Entries » Illinois European Corn Borer Monitoring 2013

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NameIllinois European Corn Borer Monitoring 2013
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European corn borer overwinters as mature larvae. Larvae pupate and emerge as adults in late spring. Females lay eggs for the first-generation in cornfields or on secondary grass hosts.Young larvae move to and, depending on the growth stage of the corn plant, feed in the whorl, ear, or leaf collar. As borers mature to the 3rd or 4thinstar, they begin to bore into the stalk and midribs or leaves where they develop and pupate. They emerge as moths in a week to ten days after pupation. Moths begin to lay eggs fora second generation in cornfields that are tasseling and on late-planted corn.  The second generation larvae pass through the same stages as the first generation. A third generation may occur in the southern third of Illinois.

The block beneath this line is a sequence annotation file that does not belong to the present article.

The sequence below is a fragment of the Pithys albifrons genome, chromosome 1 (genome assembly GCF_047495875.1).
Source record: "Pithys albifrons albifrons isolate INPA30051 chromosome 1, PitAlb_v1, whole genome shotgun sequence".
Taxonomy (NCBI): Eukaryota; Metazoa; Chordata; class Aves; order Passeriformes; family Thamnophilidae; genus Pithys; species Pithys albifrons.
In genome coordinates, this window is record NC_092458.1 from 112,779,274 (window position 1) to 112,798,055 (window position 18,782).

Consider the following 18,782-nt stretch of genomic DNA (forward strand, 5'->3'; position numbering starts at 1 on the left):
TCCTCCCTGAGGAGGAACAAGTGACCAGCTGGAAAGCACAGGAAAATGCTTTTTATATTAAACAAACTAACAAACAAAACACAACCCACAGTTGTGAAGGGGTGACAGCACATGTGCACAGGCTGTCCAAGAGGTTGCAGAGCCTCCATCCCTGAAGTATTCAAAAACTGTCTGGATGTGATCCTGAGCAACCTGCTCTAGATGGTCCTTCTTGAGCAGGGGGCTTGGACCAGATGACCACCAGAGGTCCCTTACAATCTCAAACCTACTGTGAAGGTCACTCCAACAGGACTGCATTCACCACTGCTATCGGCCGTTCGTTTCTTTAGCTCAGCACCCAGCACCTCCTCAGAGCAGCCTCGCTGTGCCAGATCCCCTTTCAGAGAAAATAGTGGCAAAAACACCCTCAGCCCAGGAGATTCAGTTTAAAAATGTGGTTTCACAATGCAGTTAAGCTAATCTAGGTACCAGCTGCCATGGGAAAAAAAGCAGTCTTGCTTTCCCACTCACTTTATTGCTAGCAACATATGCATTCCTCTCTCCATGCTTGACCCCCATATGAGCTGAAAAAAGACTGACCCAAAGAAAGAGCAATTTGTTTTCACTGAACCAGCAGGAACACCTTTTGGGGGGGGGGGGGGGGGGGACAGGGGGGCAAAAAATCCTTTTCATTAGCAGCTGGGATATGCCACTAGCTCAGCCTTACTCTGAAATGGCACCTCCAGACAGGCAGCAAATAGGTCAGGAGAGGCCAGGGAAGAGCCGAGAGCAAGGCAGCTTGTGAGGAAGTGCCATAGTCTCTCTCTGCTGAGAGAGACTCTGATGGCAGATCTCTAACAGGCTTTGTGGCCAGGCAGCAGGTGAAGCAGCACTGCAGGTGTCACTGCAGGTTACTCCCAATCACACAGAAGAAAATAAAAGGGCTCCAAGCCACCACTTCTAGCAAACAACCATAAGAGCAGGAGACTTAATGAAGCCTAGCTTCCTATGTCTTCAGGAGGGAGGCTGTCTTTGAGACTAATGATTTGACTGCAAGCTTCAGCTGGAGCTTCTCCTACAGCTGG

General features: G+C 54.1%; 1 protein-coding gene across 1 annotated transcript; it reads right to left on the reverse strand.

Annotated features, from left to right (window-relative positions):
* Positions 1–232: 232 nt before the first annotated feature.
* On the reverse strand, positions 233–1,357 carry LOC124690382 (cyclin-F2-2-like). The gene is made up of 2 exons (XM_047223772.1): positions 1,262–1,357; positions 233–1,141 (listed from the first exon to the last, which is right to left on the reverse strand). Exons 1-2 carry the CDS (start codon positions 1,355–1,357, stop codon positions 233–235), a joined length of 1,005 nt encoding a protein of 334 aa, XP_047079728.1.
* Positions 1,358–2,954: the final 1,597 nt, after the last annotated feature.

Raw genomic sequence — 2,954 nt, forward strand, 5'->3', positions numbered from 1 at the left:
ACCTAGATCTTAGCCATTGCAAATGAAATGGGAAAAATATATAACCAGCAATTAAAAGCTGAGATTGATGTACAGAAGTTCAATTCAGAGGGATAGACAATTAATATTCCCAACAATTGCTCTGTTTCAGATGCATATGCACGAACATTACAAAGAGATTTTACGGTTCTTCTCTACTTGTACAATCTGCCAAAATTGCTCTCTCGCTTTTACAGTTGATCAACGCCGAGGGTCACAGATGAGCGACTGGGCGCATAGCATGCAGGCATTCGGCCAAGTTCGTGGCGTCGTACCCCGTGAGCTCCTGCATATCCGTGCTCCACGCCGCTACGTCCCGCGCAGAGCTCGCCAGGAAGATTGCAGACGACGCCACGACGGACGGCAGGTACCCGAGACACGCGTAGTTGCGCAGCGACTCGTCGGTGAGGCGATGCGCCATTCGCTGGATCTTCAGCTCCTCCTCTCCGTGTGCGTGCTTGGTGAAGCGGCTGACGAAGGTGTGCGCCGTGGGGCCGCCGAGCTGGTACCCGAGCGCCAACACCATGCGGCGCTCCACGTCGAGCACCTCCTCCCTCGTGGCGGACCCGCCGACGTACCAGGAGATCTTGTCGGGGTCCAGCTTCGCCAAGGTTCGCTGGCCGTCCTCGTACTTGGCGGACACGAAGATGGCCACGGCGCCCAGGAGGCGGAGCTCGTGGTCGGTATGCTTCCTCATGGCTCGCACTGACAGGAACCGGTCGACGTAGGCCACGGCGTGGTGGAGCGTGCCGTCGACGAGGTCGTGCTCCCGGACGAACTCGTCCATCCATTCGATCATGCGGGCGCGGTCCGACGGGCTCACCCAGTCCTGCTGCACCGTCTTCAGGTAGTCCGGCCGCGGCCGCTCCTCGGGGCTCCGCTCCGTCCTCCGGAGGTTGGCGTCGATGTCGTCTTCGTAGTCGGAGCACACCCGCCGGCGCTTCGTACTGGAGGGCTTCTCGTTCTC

Corn borer larvae feed on all parts of the corn plant except the roots. First-generation larvae are found feeding on the leaves of corn in mid-to-late whorl stages. They chew small holes in the leaves creating a "buckshot" effect. As corn borers mature they leave the whorl and begin tunneling in leaf midribs and sheaths. After reaching approximately 1/2 inch in length (third instar) borers tunnel into the stalk, and feed until full grown. The second generation is present on corn after tassels have emerged. They feed on pollen in leaf axils or on leaves. As they get larger, they feed on leaf sheaths, collars, and midribs until they eventually enter the stalk. Second generation corn borers also may enter the ear or earshank.